Ted Talks : some thoughts on Japan (part one)

So Mr F and I went to Japan on a tour. The tour was advertised in the Guardian as a ‘Guardian Holiday’ so we booked it under the impression that we would be travelling with a group of diverse, culturally interested, cheery souls who would regard me as an amusing old fellow. I looked forward to making friends from the black, transgendered and vegan communities. I was worried that they might want to cycle a lot. In practice they were mainly a cross section of English ‘Leave’ voters, and I was positively young and spry among these essentially benign but elderly and often grumpy folk who, at one point, showed interest in finding an Irish pub, in Kyoto.

But Japan, well Japan was amazing.

The tour manager was Paul, a blokeish Londoner with a great hearty laugh, who was able to talk about English football, Scottish politics and Murakami in one breath. And on day 1 (‘Tour of Tokyo’) he introduced Ted-san, an ageless, smiling Japanese man in a hat, who was our ‘local guide’.

Ted said: ‘My name is Ted Watanabe, thank you very much. You will all have seen Ken Watanabe, the famous Japanese actor. Well I know Ken Watanabe very well. Of course, he does not know me. Thank you very much.’

Even before we met Ted, Japan was different. On the plane from Edinburgh to Heathrow, we were in the back row, next to the service area, and two stewardesses talked loudly all the way. My God, I know more about one of these women – where she lived, why she had decided on a career change, what kind of dog she had, why she had decided never to have children – than I do about some of my close personal friends. Mr F clutched his noise-cancelling headphones to his ears and smiled. On the flight to Tokyo, smiling ladies in beautiful uniforms glid among the passengers, concerned only for their comfort, discussing in detail the food choices, as if you were their ancient father. I do not speak Japanese, but I know that every word they said was about doing their job properly. When we left the airport and sought out our coach, we passed along a narrow lane created on one side by a construction site. The foreman stopped the work and bowed, and another man said ‘We are sorry for your inconvenience’ repeatedly as we walked by. It may have been the journey, but it made me want to hug him.

Thus was it always in Japan. Anyone who served you seemed to want to serve you, to make you happy, to like you. As you approached reception in a hotel, the person there would come out from behind the desk, running, and greet you halfway. Back in Heathrow, twelve days later, the bossy, angry, wee woman I asked for help with my luggage tag, declared ‘It’s easy enough if you read the screen’ and I sank into a well of despair. Why isn’t she doing it for me and thanking me for letting her?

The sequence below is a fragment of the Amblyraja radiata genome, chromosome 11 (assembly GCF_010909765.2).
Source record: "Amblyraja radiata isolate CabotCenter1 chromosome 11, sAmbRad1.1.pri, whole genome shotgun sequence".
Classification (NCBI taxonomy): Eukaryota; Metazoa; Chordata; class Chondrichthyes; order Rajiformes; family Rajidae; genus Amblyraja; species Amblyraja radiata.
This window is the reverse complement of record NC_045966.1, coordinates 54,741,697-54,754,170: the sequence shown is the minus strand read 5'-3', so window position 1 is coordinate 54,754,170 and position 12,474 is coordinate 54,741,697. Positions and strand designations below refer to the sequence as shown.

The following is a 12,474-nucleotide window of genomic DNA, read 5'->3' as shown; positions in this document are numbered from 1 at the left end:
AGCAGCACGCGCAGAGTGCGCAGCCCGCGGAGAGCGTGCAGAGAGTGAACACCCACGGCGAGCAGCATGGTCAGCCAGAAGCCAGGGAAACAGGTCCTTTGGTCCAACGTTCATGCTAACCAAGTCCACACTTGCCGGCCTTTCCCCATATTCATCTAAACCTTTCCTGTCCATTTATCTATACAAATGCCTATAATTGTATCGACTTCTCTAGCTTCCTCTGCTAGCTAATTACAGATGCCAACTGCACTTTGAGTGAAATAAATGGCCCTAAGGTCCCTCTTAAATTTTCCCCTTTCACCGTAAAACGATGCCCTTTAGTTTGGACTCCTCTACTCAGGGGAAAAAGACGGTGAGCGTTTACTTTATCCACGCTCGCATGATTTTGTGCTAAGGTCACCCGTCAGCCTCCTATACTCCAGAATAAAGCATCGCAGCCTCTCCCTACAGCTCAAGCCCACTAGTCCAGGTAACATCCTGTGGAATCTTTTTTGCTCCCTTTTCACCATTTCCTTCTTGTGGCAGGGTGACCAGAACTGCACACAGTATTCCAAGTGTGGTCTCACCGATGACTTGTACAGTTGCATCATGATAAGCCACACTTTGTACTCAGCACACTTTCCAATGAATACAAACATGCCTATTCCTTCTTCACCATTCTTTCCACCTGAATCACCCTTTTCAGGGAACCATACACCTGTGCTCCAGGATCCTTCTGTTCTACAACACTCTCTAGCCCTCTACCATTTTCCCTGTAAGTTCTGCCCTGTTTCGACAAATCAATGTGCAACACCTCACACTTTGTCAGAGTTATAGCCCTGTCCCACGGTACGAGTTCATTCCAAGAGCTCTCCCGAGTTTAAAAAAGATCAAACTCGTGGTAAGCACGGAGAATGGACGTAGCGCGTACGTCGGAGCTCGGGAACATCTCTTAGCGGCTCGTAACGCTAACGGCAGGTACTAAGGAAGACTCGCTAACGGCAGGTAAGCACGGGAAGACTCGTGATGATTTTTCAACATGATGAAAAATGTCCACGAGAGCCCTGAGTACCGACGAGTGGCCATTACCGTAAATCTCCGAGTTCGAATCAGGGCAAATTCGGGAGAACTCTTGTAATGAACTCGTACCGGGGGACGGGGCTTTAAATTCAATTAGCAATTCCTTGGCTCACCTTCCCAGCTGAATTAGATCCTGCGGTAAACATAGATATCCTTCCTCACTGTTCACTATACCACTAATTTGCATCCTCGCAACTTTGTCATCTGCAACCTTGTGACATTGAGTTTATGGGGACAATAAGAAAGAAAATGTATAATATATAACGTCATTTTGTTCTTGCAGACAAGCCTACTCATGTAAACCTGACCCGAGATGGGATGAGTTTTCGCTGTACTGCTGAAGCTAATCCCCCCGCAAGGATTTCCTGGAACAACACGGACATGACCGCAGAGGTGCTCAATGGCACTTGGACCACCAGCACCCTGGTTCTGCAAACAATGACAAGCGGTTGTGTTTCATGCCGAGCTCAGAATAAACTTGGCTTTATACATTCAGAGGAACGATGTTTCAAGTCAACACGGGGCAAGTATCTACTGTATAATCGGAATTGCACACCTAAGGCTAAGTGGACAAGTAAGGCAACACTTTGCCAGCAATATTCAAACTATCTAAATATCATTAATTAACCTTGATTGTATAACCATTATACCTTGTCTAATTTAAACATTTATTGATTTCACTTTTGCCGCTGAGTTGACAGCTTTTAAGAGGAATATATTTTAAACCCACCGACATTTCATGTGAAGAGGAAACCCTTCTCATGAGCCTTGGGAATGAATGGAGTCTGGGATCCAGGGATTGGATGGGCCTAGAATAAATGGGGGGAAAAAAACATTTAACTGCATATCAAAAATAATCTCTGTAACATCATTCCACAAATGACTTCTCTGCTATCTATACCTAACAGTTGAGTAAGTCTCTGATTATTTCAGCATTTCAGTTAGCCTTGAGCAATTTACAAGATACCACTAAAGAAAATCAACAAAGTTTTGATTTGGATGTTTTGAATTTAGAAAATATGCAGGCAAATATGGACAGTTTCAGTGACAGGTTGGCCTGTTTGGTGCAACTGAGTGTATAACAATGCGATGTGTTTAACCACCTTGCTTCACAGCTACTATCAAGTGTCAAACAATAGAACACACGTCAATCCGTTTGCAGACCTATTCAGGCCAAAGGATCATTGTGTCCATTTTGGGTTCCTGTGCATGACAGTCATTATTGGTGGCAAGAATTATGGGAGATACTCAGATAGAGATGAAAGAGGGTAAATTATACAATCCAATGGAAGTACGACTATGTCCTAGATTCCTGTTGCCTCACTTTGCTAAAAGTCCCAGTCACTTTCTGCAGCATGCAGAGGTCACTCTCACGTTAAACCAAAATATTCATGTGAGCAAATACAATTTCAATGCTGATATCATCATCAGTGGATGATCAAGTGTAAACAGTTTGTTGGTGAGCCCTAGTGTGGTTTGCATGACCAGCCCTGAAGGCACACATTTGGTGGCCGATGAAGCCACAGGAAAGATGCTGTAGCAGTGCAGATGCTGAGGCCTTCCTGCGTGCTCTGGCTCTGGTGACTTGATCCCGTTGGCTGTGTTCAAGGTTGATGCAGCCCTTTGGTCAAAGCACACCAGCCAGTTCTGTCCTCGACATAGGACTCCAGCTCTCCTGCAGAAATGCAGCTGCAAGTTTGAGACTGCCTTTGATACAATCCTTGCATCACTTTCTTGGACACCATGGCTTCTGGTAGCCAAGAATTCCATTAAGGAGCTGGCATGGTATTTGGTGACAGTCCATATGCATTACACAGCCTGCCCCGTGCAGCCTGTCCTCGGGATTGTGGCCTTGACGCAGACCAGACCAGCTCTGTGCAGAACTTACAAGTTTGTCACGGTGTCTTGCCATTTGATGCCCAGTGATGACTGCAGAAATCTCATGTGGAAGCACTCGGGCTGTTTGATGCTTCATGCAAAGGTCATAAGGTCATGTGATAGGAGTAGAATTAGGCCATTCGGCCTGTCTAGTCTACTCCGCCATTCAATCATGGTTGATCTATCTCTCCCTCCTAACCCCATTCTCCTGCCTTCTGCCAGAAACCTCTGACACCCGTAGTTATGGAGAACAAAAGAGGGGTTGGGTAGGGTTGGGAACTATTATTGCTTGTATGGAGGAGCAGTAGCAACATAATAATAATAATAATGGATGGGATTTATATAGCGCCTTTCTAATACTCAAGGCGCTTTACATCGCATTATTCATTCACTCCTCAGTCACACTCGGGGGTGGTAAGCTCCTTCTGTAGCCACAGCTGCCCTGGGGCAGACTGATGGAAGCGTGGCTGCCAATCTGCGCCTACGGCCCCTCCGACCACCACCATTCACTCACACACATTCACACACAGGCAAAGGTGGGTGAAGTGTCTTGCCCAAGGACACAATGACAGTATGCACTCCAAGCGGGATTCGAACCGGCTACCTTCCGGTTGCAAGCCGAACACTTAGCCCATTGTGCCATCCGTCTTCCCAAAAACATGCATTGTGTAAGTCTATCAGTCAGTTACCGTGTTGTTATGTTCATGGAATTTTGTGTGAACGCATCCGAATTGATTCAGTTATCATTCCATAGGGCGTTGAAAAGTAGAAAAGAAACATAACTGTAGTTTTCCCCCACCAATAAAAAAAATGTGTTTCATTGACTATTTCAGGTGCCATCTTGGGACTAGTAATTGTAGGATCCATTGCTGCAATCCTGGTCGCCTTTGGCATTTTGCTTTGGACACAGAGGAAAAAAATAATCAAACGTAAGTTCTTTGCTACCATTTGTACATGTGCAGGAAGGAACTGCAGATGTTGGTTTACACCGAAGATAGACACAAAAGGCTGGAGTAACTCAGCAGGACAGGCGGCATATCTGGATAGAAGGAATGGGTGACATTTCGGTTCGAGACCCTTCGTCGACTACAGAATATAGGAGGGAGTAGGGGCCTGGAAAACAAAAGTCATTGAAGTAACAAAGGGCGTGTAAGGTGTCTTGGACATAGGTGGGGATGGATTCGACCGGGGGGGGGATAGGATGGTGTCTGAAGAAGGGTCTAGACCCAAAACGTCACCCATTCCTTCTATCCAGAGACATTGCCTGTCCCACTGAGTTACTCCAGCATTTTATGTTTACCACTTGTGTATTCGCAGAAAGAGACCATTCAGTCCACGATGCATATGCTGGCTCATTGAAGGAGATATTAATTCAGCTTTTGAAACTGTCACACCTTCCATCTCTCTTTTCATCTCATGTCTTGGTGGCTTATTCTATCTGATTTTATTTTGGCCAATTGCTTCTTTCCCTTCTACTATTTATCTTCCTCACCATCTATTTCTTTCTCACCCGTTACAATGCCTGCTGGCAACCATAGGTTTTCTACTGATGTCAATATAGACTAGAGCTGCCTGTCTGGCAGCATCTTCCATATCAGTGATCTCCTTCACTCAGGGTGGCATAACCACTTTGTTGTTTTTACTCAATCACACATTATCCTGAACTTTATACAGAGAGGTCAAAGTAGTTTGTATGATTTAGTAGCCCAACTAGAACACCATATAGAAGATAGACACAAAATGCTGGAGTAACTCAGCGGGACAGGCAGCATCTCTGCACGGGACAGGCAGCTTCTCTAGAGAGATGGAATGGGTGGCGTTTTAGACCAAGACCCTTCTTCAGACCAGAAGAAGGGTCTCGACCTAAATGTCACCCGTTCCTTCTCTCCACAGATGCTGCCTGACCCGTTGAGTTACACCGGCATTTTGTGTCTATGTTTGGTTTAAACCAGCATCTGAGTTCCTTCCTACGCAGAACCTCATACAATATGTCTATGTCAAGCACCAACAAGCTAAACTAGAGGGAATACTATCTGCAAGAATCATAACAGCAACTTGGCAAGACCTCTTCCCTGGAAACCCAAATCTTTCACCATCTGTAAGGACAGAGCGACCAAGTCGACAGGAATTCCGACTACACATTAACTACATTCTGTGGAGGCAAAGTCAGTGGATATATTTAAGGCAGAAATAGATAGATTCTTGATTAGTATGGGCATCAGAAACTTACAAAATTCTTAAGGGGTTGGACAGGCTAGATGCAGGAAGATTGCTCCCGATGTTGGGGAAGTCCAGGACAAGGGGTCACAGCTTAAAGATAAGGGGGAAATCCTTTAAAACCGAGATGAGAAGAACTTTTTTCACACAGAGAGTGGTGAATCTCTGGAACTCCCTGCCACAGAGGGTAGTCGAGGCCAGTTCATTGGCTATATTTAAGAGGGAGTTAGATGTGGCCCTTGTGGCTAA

Everything, everything, was very beautiful. I mean obviously the Golden Pavilion was astonishing, obviously Mount Fuji was lovely, obviously the famous Japanese garden of Korakuen was rather better than my own garden…but well, let me give you an example. In Hiroshima we bought some cream puffs. The cream puffs came in a box that was elaborate, functional and beautiful. When we returned to our room, we opened the box to discover two things – a tiny ice pack, to keep them refrigerated and a flexible loop of cardboard, to hold them in place in the box –the cream puffs were deliciously cold and in perfect condition. Think of all the battered cakes you’ve put up with. Things came in boxes too lovely to throw away, or wrapped in cloths. Sometimes, in a shop, it would require two people to wrap your purchases, particularly if you were buying a gift. There was really no distinction between art and commerce: visiting a food court in an upmarket department store was like visiting an art gallery.

Ted said: ‘..and one other Japanese delicacy you must definitely try is fugu, which is called ‘blowfish’ in English. It is very highly poisonous, thank you very much. But if a person is trained to cook it, then it will be safe. So if you go to a specialised restaurant, it will be safe, thank you very much.’ Pause. ‘Another great thing in Japan is our hospitals, which are very good. Thank you very much…’

We all know that Japan has an ageing population. Once I had been there for a few days, it was clear why. The food is very healthy, they don’t drink much, there is virtually no crime. They respect old people, bowing to my fellow passengers as we crumbled our way towards another gorgeous shrine. But young people are also everywhere – particularly schoolchildren. Everywhere we went there were school parties of immaculately uniformed, cheerful and QUIET young people. There must have been 600 15 year olds in the Peace Museum in Hiroshima, a harrowing place. In some ways it reminded me of the Holocaust Museum in Washington, sharing its emphasis on the individual stories of victims and survivors. But, my goodness, the silence in Hiroshima of these crowds and crowds of kids. I wanted to seek out their teachers and shake their hands, but I don’t expect they would have thought this behaviour needed remarking upon. And young people abound in hotels and restaurants, highly skilled individuals who have chosen to leave school at 15, and start work, rather than plodding through boring courses they don’t want to do which lead to meaningless exams they don’t want to sit.

Ted said:  ‘The Buddha said “I have to be hidden from the eyes of my people”. This is completely different to my wife. Thank you very much’.

There is lots more to say soon.




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